Millet nutrition, benefits and uses: a delicious gluten free grain
9 April 2016 | 1 comment
Millet: Queen of the Grains
I can’t wait to introduce you properly to this beautiful gluten free grain. Millet is known as the ‘Queen of Grains’, and has some pretty impressive health benefits. It is a Godsend to those with Coeliac’s disease or gluten sensitivities, and makes for a super satisfying meal when cooked with a myriad of vegetables and spices.
Millet is botanically a seed, not a grain, though it is used as one in the culinary world. It originates from prehistoric North Africa and is a staple food in Indian, Africa, China and Russia . It is also used extensively in Macrobiotic cooking – a popular diet that aims to balance the yin and yang energetics of foods. India, China and Africa collectively grow and produce over 90% of the world’s supply of millet . It is a hardy, drought-resistant crop providing a major source of carbohydrates and proteins for those living in these areas .
Varieties of millet include: pearl millet (Pennisetum glaucum), finger millet (Eleusine coracana), kodo millet (Paspalum setaceum), proso millet (Penicum miliaceum), foxtail millet (Setaria italic), little millet (Panicum sumatrense), and barnyard millet (Echinochloa utilise).
Hulled millet is most commonly sold in supermarkets. The grains are teeny tiny, and a bright golden yellow colour. It is only just starting to gain popularity as a food source in the West, as we sadly are more acquainted with it as birdseed.
Millet – a gluten free grain
Millet is indeed a gluten free grain, safe for consumption for those with sensitivities . Other gluten free gains/flours include amaranth, buckwheat, chia, corn, potato starch, quinoa, rice, sorghum and teff.
Millet is a great source of minerals. According to the World’s Healthiest Foods, it contains high amounts of copper, phosphorus, manganese and magnesium .
Copper is required by the body for the absorption and use of iron in making haemoglobin, and is also a component of several enzymes. Phosphorus is required for the mineralisation of bones and teeth. Manganese plays a role in bone formation, and magnesium is required for a whole host of enzymatic reactions. It is required for healthy bones and is involved in muscle contraction, is critical for heart function and is also needed for the production of energy within the body’s cells .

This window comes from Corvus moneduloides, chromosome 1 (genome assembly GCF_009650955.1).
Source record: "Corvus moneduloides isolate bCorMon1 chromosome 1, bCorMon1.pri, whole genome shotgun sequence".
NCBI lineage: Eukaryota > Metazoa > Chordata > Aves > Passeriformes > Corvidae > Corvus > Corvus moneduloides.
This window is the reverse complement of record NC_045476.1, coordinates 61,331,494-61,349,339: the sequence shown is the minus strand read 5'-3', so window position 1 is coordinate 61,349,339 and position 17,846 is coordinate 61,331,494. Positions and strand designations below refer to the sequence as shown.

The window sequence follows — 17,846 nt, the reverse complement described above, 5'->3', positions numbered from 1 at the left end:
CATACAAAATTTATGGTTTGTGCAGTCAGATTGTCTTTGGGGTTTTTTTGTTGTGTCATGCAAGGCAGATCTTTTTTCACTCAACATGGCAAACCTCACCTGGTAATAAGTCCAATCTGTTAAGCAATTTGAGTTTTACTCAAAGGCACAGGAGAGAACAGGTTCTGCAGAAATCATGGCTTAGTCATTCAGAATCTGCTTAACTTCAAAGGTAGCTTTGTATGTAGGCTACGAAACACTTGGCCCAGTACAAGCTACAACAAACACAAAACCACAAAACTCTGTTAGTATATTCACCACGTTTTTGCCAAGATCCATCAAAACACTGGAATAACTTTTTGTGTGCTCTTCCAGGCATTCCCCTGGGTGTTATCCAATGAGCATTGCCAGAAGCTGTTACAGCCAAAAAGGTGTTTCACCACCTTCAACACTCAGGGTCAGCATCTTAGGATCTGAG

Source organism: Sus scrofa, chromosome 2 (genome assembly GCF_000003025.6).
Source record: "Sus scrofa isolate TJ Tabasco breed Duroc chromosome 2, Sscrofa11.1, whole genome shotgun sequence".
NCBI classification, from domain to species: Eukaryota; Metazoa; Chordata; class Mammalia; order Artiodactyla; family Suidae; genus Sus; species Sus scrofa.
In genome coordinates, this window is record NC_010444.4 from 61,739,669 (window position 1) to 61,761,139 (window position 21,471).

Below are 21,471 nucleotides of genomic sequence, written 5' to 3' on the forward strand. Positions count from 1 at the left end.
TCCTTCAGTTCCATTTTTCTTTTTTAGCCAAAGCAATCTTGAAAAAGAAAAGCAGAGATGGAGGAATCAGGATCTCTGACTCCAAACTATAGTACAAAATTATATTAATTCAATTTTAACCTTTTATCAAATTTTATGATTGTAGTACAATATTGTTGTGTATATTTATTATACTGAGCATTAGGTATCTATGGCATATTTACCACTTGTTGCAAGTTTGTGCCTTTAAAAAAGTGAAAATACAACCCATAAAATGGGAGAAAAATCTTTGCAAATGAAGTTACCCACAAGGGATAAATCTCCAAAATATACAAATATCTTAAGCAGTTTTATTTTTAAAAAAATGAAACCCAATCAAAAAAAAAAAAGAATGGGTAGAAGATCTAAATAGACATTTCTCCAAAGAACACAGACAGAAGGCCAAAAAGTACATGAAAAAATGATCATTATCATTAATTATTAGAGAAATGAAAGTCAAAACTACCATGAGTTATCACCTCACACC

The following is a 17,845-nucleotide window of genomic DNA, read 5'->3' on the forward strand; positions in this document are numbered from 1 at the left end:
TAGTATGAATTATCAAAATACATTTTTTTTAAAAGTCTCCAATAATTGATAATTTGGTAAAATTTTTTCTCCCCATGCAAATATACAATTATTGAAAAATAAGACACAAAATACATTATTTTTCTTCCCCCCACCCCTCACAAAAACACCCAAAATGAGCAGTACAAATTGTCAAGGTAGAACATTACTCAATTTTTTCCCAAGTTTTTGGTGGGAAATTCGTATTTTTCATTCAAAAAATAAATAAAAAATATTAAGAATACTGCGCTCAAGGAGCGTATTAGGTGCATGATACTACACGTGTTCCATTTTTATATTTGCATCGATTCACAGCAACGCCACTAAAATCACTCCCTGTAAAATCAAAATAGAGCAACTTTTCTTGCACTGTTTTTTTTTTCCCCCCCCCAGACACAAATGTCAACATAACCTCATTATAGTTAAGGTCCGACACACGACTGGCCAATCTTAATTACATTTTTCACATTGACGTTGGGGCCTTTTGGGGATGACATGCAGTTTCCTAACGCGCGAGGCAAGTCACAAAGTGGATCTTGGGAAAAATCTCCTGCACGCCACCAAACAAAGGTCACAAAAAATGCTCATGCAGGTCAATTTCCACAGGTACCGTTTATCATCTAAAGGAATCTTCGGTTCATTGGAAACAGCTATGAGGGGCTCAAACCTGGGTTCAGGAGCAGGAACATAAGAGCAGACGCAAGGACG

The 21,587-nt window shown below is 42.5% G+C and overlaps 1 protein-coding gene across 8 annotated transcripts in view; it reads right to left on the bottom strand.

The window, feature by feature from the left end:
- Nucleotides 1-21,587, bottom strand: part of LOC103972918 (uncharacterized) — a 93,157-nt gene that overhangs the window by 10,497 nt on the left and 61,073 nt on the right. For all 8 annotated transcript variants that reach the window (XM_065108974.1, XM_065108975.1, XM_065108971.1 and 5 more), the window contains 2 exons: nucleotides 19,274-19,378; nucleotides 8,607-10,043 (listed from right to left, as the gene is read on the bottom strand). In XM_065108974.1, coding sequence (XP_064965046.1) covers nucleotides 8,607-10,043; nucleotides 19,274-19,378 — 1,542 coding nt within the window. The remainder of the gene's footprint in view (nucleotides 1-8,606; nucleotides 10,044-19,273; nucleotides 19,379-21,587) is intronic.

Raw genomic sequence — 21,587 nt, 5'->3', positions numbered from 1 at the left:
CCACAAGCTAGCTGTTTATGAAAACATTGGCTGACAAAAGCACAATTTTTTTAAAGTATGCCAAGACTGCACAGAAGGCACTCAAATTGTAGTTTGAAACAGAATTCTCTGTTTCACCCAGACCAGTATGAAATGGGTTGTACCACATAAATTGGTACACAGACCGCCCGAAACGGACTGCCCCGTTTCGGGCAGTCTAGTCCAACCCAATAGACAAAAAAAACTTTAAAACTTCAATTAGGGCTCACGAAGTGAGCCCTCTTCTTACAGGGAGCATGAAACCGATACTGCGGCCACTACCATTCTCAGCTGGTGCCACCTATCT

Finger millet (not the common millet) has the highest calcium content among all cereals, at 344mg/100g . Calcium as we know is required for healthy bones, but is also needed for muscle contraction, blood clotting and nerve impulses .
Millet has a dietary fibre content of around 15-20%, and is also a rich source of polyphenols . Polyphenols are secondary metabolites of plants, which help protect the plant from both environment and pathogens (disease causing microorganisms). They are not essential to our own diets, but do have protective effects, mostly by functioning as antioxidants .
Antimicrobial, antifungal properties
The polyphenol content of millet (particularly so in the outer seed coat) is thought to have both antimicrobial and antifungal properties. Studies suggest that millet flour is a good source of endogenous antioxidants, helping quench free radicals, however, the activity of these sensitive phytochemicals are decreased with cooking, sprouting and/or fermentation .
Millet and heart health
Whole grains in general are beneficial for cardiovascular health. The Physician’s Health Study analysed data from over 13,000 male participants and found that middle-aged men could potentially lower their risk of hypertension simply by starting their day with a whole grain breakfast cereal .
Millet and blood sugar control
Millet is a complex carbohydrate high in fibre. The carbohydrates/sugars in millet have been shown in studies to be digested and assimilated slower than other cereals, reducing the risk of type 2 diabetes . The dietary fibre content slows gastric emptying , and fatty acids in the grain may decrease the breakdown of starch in the gut, giving it a hypoglycaemic effect .
Millet and cancer risk
Millet, as with other whole grains, is an important part of a cancer preventative diet. There is strong evidence, such as that presented in the current large-scale EPIC study, to show high fibre intake reduces the risk of colorectal cancer . The EPIC study also supports evidence that dietary fibre is associated with a reduction in breast cancer risk .
Sprouting millet to improve nutrients
I am such a fan of soaking and sprouting nearly everything. It’s fun, right? Watching the little tails grow? Millet is yet another example of how the nutrient content can be amplified by going this extra step. One study found that soaking millet in water for just three hours decreased the inhibitory factors that otherwise bind with minerals such as iron and zinc, impairing their bioavailability .